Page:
Poetics of electronic writing

An executable code poem by GreyLau

One of the questions that motivated me while I was working on my master’s degree was the differences between handwriting, printing and digital writing. Dennis Tenen’s new book, Plain Text: The Poetics of Computation, contributes to to that discussion.

Tenen points out that the major change between electronic writing and previous forms is that in electronic writing there is a separation between the act of writing and the support (i.e., what the writing is written on).

This becomes evident when we ask ourselves, while looking at a screen, “Where is the text?” Of course on one hand the text is on the screen; but on the other, it exists in electromagnetic storage somewhere we cannot directly see. In some sense, the writing is in both places. Tenen writes, “One must be translated, transformed into the other.”

This transformation occurs in what Tenen calls the formatting layer of electronic texts, which is where we may find censorship, DRM, ads and even spyware. Thus what we see on the screen is only the tip of the iceberg. Tenen:

At the maximally blunt limit of its capabilities, format governs access. Commands render some words and sentences visible on-screen while suppressing others. … The formatting layer specifies the affordances of electronic text. More than passive conduits of meaning, electronic texts thus carry within them rules for engagement between authors, readers, and devices. … Whatever literary-theoretic framework the reader brings to the process of interpretation must therefore meet the affordances encoded into the electronic text itself.

Tenen focuses on developing theoretical acuity for interpreting digital texts. This is vital, because if we do not develop such thinking, we’ll be quickly be strung along by forces beyond our understanding. We’re already at the point where some algorithm-generated texts are indistinguishable from human-generated ones, for instance.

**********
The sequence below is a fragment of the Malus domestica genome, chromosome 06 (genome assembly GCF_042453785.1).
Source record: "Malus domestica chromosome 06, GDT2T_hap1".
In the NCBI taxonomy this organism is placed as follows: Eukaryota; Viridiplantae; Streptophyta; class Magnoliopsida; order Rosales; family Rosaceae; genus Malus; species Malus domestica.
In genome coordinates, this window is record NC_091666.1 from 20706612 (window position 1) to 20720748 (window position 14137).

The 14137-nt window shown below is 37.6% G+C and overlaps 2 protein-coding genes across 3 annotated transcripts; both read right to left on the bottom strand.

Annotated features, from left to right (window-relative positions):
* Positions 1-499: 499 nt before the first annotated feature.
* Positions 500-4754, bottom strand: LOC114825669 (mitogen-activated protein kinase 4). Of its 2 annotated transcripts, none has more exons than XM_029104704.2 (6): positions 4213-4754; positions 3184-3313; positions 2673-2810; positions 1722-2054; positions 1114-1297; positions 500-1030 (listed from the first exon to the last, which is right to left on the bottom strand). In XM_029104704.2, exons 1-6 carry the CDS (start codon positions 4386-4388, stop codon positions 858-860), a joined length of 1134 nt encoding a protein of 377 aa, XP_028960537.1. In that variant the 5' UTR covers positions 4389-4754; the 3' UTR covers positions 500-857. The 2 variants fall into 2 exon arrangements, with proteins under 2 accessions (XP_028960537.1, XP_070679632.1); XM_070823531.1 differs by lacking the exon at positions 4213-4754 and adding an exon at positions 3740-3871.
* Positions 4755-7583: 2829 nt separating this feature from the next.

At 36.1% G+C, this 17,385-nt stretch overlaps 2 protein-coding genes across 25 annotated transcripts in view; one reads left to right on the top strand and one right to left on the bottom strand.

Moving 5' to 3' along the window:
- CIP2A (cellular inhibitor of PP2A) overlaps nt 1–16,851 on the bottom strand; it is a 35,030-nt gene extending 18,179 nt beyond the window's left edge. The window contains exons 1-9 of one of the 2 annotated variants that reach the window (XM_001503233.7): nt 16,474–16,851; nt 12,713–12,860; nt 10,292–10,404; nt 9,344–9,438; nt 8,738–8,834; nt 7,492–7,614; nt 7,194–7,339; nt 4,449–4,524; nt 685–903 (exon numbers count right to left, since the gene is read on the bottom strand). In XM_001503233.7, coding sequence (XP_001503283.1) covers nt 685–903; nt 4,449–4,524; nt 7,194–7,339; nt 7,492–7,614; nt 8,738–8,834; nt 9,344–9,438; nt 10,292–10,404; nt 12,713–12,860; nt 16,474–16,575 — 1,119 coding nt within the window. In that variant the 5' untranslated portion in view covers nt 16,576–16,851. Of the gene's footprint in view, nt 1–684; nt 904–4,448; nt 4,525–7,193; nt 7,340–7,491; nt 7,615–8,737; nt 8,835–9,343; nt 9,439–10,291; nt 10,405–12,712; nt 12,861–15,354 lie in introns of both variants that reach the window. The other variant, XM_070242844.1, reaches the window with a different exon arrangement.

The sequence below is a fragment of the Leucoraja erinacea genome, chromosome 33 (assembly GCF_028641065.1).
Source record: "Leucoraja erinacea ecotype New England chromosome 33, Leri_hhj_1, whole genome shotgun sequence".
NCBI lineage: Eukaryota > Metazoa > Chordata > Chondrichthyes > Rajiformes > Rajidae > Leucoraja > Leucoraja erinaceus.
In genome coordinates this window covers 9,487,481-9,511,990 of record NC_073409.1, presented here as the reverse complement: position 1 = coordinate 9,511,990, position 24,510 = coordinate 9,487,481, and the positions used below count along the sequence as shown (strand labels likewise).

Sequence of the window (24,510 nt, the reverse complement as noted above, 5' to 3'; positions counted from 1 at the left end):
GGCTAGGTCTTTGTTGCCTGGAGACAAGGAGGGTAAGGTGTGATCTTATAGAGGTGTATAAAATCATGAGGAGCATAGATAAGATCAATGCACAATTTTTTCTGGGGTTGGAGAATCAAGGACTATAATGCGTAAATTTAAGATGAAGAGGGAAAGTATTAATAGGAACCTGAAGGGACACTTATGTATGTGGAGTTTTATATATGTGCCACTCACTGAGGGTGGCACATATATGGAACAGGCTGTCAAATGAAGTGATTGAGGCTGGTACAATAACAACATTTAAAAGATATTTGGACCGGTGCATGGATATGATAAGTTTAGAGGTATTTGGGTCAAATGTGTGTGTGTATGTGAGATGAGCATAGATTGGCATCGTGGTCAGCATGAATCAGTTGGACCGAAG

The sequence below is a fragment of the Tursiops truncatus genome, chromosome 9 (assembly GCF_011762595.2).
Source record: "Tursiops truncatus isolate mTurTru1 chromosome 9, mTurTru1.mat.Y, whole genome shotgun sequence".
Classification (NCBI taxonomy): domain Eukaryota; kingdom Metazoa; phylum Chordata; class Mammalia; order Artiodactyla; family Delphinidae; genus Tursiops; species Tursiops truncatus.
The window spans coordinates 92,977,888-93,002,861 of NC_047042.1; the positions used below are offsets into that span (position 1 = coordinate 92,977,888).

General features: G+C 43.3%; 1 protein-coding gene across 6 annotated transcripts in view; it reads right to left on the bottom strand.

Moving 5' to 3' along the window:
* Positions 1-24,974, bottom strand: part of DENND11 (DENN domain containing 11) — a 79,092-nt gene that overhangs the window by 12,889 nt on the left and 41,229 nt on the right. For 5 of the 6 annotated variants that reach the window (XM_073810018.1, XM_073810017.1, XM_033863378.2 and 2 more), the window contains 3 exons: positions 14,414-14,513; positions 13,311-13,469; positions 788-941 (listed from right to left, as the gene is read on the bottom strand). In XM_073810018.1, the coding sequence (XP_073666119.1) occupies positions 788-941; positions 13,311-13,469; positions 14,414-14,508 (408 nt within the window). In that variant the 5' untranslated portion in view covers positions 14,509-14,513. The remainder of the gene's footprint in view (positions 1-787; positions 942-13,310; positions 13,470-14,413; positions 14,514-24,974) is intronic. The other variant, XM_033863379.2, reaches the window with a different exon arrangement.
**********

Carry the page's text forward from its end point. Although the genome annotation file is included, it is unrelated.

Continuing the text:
And when it comes to social media (how we spend more and more of our time), if we do not learn to critically analyze the texts around us, we will miss out on what’s going on. John Lanchester writes poignantly on this in the London Review of Books:

For all the talk about connecting people, building community, and believing in people, Facebook is an advertising company. … [But] even more than it is in the advertising business, Facebook is in the surveillance business. Facebook, in fact, is the biggest surveillance-based enterprise in the history of mankind. It knows far, far more about you than the most intrusive government has ever known about its citizens. It’s amazing that people haven’t really understood this about the company. … I’m not sure there has ever been a more complete disconnect between what a company says it does – ‘connect’, ‘build communities’ – and the commercial reality. Note that the company’s knowledge about its users isn’t used merely to target ads but to shape the flow of news to them. Since there is so much content posted on the site, the algorithms used to filter and direct that content are the thing that determines what you see: people think their news feed is largely to do with their friends and interests, and it sort of is, with the crucial proviso that it is their friends and interests as mediated by the commercial interests of Facebook. Your eyes are directed towards the place where they are most valuable for Facebook.

Separation between the act of writing and its support, indeed.

From register to blockchain

Stationers’ Register entry for Arden of Faversham, from Shakespeare Documented

In the early days of print, the Stationers’ Company in London had a monopoly on publishing. The guild created a register (the Stationers’ Register) that documented publishers’ rights to produce particular printed works. This served as a way to check the authenticity of printed works in a time when unauthorized copies were beginning to proliferate—if they didn’t correspond to the line in the register, they were probably illicit. (“Probably,” because, in practice, not all works were duly registered.)

The system worked well enough for some time, though there were some problems. As Adrian Johns writes in Piracy: The Intellectual Property Wars from Gutenberg to Gates, the Crown could supervene the register by way of royal patent—and so the systems of register and patent sometimes were at odds.

Other things that limited the register’s usefulness: It only existed in one place, so it was in practice difficult and costly for people to confirm its contents. And moreover, it was controlled by the Stationers’ Company, and so it could only be trusted to the extent that the company was trusted.

So much for early modernity. As Johns chronicles, concerns about piracy exploded since the time of the Stationers’ Register. And now that we have digital assets, which in principle can be reproduced infinitely, it’s as big an issue as ever.